Shrimpers face more challenges after not receiving H-2B visas

The cap has been met for H-2B visa distribution this year and this is making shrimping tough in the Gulf of Mexico for those who failed to receive one.

In Palacios, Texas, shrimp boat operator David Aparicio says that 33,000 H-2B visas were issued this year. He was not one of those under the cap, and he could be working year-round.

Jose, Leyva, a shrimping supervisor at the Port of Brownsville in Texas, also says that he did not have the luck he needed and he knows he will suffer this year.

“With no H-2B visas, I don’t think we’re going to have a good year,” he said.

Aparicio says that shrimping is a dangerous job and it is hard to train someone to do it. H-2B workers are almost needed for this role because, in Aparicio’s experience, locals do not last long and the job is not for everyone.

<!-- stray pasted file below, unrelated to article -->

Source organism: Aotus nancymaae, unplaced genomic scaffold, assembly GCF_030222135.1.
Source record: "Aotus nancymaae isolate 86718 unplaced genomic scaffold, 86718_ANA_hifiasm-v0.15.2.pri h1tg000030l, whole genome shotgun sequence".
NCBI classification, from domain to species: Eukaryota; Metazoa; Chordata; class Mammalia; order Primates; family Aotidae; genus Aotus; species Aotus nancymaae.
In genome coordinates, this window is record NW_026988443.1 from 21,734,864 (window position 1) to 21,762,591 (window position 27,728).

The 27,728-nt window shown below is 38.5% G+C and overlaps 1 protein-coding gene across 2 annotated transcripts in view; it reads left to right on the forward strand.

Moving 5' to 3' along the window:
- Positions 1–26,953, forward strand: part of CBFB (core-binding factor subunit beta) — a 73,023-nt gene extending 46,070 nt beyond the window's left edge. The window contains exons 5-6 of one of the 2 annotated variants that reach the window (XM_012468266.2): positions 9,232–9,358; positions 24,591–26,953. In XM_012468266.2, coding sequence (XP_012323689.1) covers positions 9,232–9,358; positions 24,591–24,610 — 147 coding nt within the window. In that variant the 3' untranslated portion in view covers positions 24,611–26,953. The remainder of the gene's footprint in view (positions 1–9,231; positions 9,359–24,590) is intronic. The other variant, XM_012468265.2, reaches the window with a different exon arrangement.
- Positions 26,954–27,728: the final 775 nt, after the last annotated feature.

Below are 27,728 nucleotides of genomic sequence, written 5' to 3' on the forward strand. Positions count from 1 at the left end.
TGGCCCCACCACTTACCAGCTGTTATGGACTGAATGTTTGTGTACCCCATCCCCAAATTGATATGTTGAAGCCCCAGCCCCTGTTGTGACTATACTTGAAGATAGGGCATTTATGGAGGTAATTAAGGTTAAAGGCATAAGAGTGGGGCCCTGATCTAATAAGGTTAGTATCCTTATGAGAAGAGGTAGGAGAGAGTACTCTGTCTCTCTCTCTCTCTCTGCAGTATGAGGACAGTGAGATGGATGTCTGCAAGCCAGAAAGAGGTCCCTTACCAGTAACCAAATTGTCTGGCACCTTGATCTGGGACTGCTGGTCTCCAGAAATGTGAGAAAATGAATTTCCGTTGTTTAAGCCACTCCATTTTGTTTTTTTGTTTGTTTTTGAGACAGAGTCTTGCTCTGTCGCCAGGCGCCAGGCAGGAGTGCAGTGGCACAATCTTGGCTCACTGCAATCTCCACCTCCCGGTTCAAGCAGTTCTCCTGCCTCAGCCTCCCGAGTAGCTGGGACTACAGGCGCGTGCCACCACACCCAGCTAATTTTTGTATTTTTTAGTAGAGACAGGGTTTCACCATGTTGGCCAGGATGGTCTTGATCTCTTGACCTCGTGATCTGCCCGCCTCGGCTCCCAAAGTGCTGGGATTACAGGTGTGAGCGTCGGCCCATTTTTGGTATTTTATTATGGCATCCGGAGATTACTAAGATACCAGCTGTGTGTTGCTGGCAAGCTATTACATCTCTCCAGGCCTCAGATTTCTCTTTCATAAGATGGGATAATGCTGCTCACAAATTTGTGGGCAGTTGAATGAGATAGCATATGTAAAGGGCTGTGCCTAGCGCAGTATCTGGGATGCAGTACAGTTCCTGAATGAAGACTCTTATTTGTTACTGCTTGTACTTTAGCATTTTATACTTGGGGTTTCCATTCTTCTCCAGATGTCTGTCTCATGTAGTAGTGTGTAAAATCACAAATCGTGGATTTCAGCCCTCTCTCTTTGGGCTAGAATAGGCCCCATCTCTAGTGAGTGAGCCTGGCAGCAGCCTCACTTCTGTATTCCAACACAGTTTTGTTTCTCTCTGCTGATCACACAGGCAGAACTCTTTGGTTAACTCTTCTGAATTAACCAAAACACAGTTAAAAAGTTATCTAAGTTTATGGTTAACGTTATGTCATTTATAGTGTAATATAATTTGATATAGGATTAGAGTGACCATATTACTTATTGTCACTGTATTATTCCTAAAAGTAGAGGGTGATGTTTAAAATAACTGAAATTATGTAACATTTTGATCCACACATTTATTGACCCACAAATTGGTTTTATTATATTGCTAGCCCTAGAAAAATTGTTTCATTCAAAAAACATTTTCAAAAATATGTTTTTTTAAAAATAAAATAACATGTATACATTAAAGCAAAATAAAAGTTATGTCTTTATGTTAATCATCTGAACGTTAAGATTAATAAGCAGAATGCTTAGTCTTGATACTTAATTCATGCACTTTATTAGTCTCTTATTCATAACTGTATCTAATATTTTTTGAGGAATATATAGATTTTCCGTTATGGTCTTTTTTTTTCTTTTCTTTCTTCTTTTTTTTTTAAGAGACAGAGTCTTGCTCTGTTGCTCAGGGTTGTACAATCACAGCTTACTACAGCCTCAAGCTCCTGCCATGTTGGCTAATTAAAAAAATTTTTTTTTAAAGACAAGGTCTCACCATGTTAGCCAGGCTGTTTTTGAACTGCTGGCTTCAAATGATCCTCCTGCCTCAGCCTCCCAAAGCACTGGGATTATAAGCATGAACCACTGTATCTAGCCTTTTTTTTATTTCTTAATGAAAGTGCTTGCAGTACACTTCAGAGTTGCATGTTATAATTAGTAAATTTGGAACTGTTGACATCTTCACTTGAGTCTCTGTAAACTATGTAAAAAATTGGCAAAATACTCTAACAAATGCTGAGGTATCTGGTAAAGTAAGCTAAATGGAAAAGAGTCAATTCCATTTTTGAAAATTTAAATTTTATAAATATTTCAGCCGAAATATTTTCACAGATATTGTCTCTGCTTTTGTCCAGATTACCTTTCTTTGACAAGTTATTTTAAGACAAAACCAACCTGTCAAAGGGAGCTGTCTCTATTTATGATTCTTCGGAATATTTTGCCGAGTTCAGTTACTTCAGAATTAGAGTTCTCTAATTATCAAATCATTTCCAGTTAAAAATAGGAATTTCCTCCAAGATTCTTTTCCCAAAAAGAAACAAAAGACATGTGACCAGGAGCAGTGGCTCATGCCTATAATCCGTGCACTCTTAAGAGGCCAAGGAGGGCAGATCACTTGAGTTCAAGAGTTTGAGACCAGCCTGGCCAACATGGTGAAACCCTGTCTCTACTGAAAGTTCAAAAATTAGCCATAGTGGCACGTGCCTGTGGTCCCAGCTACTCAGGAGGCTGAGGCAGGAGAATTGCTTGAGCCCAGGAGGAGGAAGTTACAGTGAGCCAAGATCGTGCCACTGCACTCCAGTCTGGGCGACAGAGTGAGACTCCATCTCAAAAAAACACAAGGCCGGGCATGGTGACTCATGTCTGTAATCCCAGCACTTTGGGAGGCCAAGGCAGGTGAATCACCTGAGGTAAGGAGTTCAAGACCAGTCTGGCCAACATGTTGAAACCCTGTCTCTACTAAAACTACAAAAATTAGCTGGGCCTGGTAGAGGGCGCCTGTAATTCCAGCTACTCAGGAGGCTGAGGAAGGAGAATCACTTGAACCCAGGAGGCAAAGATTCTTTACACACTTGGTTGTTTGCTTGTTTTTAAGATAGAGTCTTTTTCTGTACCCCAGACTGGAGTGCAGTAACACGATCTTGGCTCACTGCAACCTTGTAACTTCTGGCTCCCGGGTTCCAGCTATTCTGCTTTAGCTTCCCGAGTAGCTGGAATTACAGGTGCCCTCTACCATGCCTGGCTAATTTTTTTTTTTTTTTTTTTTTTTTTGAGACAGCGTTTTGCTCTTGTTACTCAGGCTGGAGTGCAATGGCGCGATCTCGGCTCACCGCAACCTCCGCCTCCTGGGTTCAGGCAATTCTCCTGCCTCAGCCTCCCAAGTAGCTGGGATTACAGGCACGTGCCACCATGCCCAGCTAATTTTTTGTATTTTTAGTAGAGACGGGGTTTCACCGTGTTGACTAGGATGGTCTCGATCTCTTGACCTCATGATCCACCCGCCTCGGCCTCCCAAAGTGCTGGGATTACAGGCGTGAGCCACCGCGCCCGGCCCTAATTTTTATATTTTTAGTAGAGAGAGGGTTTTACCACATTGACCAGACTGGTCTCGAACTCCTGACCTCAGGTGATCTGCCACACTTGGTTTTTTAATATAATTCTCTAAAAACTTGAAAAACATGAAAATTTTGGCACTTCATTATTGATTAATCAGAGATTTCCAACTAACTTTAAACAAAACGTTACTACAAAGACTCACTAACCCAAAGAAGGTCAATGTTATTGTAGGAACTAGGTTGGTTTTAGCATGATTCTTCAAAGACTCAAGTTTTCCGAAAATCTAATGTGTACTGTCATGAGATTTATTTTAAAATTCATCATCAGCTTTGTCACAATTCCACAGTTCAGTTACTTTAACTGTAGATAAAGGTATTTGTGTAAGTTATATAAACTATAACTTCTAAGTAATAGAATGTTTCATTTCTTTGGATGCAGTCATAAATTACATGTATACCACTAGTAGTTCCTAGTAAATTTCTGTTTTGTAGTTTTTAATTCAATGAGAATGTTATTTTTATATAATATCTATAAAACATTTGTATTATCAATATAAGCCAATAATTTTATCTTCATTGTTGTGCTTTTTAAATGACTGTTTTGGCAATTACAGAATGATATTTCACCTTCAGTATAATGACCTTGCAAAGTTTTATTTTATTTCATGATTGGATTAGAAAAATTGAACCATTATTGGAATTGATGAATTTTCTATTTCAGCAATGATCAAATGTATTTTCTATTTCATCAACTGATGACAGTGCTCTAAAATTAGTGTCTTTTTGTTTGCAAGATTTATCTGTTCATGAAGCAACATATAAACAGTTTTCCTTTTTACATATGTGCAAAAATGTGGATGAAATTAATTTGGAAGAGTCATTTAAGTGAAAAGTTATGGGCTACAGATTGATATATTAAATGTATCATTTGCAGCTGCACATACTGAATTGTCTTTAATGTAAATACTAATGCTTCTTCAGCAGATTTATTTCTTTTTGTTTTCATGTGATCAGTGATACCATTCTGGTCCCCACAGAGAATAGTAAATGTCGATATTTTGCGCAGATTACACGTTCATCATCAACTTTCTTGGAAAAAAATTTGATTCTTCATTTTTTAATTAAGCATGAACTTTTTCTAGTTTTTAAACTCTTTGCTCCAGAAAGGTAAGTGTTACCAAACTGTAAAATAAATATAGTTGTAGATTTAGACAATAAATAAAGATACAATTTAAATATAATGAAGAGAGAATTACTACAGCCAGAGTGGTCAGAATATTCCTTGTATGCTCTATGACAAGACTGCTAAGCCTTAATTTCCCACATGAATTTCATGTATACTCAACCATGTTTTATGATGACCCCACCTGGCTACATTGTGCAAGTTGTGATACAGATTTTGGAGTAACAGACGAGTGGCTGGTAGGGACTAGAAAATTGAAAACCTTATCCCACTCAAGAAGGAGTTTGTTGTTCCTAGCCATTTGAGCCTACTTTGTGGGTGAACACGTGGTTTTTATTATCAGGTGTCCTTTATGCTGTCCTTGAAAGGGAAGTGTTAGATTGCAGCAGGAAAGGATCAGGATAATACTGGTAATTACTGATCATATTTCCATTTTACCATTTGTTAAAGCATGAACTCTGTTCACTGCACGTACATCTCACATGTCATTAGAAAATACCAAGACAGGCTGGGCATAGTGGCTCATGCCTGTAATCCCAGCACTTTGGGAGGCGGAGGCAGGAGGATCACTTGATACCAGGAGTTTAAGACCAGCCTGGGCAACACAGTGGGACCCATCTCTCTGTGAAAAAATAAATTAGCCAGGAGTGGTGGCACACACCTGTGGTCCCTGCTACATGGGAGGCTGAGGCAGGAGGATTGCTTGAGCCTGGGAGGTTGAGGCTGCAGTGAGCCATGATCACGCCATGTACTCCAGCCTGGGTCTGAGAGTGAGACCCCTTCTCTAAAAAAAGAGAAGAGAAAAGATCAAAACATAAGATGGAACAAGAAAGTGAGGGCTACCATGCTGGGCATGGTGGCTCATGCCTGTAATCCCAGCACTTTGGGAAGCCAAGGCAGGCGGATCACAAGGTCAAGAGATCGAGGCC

“We’ve been using these same workers year after year, because nobody wants to do this type of work anymore, it’s one of the most dangerous jobs in the United States,” he said, “and there’s not many people around here that want to do it.”

For more information on H-2B visas, click HERE.